Sometimes people criticize the youth of today for their failure to launch into adulthood. They think those stuck in prolonged adolescence are lazy, soft, and unambitious.
Other people lay the blame at the feet of the mothers and fathers of these young adults. They say that parents coddle their kids, indefinitely extending their childhood.
These critiques (along with many other cultural and economic forces) may partly explain the phenomenon of arrested development. But there’s another, deeper factor which underlies and drives them both: an insufficient pull and too-conflicted push.
For many, adulthood means trading a life entirely devoted to learning for one in which you only read (maybe) two books a year. It means swapping a full schedule of sports, clubs, and music lessons for having exactly zero hobbies (unless watching Netflix counts). It means going from hanging out with peers for the bulk of each day to (maybe) seeing friends a few hours a month. It means shifting from experiencing plenty of firsts to being stuck in a hamster wheel of thousandths.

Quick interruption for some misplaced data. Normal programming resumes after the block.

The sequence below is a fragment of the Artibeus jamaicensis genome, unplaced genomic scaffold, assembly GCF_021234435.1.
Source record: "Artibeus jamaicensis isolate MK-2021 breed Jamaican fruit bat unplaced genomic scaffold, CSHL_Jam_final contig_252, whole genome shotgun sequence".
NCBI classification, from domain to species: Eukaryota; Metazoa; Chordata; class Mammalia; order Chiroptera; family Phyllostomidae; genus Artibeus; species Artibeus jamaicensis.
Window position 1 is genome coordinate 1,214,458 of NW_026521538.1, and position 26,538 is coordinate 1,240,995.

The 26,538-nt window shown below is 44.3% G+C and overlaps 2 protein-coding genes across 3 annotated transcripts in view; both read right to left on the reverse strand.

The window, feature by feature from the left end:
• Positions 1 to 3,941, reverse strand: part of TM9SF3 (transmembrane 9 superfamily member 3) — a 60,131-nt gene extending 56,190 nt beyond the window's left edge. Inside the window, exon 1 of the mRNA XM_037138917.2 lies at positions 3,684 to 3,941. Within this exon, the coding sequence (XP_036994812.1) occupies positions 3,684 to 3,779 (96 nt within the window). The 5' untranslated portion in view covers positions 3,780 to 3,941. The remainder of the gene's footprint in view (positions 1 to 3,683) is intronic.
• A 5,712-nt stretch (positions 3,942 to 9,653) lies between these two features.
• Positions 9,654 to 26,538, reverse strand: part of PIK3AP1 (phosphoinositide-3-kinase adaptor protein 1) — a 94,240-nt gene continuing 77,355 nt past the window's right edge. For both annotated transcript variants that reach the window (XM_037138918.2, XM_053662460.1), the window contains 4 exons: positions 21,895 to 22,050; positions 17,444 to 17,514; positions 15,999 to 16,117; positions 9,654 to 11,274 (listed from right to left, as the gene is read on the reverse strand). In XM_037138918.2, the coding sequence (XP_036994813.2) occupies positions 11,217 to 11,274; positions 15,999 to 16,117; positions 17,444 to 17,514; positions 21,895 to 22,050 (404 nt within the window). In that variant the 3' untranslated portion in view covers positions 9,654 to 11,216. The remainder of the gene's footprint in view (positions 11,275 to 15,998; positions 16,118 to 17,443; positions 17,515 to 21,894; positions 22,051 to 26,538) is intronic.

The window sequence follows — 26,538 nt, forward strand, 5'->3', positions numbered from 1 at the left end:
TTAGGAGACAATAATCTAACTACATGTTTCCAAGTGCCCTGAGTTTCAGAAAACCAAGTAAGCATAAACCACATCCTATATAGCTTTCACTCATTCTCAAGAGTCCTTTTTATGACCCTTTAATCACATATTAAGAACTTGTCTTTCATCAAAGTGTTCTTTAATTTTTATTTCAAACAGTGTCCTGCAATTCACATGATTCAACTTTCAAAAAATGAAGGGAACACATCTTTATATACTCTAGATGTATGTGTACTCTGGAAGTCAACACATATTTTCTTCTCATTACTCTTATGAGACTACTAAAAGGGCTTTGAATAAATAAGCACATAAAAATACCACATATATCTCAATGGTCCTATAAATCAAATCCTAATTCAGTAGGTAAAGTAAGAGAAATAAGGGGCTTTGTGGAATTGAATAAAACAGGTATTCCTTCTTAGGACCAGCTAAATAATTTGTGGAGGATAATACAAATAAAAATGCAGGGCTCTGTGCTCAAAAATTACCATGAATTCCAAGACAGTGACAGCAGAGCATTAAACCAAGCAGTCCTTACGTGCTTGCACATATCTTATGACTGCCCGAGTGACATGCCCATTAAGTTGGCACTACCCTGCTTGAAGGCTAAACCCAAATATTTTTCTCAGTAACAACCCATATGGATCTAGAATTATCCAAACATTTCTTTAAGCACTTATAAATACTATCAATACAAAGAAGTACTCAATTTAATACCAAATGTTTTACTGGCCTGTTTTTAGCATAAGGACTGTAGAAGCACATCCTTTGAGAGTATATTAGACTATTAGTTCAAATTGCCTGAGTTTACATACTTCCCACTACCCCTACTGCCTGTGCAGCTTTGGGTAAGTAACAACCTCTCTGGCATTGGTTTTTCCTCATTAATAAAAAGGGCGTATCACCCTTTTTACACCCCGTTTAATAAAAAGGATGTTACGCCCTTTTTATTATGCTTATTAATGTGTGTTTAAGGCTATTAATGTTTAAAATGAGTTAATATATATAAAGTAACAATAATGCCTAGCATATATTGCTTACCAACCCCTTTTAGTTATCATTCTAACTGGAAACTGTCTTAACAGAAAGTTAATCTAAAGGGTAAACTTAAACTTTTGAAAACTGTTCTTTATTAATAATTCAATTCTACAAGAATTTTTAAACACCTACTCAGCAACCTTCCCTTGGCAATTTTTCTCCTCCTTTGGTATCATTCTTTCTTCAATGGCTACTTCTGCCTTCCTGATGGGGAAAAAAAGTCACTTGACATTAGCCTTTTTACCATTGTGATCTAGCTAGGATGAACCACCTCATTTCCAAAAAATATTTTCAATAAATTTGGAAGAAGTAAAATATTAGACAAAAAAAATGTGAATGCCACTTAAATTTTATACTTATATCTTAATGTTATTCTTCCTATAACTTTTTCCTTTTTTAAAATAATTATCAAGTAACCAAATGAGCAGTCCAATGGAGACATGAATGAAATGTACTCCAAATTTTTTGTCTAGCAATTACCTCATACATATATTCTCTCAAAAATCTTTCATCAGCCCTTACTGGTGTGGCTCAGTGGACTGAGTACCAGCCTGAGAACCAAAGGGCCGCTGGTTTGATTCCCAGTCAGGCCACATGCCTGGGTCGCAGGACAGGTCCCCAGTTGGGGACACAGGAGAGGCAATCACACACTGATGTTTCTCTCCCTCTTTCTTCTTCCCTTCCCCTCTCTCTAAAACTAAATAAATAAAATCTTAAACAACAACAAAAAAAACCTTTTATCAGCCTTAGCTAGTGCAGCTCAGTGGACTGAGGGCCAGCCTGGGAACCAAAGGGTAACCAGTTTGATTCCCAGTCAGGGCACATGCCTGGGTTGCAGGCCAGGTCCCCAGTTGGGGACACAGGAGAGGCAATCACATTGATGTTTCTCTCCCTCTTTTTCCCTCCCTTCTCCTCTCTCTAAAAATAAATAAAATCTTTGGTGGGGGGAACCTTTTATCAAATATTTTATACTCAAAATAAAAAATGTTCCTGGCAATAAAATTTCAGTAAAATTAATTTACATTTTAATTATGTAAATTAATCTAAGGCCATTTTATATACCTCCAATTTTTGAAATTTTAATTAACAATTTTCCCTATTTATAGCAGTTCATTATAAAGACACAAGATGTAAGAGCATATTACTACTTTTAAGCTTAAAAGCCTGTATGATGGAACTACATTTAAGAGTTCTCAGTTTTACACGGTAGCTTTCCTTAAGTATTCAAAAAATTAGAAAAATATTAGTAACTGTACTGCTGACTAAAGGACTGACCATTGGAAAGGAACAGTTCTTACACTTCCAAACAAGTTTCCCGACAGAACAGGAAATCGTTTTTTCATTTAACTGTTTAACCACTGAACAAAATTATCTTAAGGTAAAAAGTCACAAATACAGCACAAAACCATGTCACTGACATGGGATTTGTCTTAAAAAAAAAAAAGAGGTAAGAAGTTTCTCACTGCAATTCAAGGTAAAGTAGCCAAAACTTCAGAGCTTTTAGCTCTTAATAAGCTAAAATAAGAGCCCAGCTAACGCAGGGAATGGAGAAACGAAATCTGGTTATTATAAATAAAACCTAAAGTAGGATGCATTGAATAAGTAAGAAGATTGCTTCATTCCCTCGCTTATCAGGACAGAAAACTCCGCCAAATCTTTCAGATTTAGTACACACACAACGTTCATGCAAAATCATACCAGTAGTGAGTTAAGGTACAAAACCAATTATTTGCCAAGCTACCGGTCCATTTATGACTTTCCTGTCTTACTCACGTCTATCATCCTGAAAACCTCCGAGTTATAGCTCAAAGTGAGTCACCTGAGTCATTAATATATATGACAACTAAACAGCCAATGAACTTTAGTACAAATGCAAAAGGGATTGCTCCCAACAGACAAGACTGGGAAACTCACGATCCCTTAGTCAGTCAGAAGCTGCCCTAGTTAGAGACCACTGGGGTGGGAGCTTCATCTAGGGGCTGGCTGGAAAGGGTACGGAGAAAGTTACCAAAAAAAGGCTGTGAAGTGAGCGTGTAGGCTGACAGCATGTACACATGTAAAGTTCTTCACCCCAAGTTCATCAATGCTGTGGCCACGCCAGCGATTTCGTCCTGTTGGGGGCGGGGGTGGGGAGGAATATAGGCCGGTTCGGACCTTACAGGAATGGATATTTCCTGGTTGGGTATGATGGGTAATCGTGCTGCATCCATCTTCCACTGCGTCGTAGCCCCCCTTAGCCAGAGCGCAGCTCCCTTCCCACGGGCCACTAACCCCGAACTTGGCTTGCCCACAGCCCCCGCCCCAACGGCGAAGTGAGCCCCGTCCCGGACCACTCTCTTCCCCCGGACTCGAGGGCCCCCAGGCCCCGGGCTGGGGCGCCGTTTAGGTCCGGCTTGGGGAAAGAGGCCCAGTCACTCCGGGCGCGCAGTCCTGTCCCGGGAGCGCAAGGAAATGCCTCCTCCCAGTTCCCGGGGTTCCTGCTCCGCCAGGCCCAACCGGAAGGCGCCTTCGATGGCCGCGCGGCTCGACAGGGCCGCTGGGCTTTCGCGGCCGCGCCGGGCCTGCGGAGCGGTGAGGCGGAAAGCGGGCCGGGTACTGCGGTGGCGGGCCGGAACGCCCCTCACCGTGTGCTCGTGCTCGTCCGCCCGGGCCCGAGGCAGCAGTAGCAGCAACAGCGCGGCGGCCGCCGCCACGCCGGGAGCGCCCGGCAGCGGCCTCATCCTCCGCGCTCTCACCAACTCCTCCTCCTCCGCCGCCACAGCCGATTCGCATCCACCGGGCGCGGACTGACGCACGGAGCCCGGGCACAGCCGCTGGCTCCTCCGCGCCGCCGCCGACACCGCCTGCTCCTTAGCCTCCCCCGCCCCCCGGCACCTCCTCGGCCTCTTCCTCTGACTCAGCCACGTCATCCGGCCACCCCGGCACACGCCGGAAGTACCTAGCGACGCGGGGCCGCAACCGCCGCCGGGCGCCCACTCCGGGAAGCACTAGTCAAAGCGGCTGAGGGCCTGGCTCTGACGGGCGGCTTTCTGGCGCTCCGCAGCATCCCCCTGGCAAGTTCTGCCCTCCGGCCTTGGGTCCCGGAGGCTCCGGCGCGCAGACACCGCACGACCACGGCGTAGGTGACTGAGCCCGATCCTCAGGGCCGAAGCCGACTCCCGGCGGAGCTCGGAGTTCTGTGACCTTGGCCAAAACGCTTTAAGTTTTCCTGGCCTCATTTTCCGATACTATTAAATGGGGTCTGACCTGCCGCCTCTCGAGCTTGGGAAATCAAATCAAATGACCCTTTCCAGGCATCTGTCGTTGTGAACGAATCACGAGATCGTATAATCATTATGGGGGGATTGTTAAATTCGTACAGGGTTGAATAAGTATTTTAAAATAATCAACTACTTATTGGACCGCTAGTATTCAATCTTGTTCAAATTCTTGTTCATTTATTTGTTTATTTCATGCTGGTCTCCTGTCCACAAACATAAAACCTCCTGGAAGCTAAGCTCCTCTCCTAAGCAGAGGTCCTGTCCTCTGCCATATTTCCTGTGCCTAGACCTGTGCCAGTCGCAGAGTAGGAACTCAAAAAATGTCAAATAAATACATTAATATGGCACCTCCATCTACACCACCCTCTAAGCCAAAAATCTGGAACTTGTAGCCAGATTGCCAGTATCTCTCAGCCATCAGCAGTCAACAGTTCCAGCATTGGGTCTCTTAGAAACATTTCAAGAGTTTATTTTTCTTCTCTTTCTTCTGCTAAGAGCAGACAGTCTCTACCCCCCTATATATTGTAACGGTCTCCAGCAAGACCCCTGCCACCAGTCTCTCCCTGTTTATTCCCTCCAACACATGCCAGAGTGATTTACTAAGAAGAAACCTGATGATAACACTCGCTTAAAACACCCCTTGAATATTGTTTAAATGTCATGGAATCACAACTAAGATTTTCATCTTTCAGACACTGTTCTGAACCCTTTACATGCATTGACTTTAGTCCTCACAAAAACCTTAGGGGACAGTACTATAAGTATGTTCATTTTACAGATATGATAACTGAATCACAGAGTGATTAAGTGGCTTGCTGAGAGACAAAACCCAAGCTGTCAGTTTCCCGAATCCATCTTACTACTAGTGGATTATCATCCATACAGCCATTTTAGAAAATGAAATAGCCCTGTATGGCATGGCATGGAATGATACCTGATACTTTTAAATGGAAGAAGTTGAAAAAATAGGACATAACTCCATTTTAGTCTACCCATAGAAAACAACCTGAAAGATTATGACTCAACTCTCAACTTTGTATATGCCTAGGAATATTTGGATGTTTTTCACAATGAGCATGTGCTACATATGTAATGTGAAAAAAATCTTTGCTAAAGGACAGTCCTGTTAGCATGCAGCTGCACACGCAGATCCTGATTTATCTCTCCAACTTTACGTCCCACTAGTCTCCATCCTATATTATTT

From the outside looking in, young people see the life which is lived by most adults, and understandably aren’t sure they want the same. And the grown-ups living those lives aren’t sure they want them either: They’re not unhappy, but they’re not happy either, and this ambivalence subconsciously lends a mixed message to their parenting; while one part of themselves nudges their kids towards maturity, another says, “Don’t be in a hurry to grow up — it doesn’t get better on this side of the fence!”
Adulthood means taking on more responsibilities, and in turn, receiving more privileges. Unless we do something worthwhile — fun, interesting, desirable — with those privileges, young people won’t want to apply to the society of grown-ups, and adults won’t be able to wholeheartedly encourage them to join its ranks.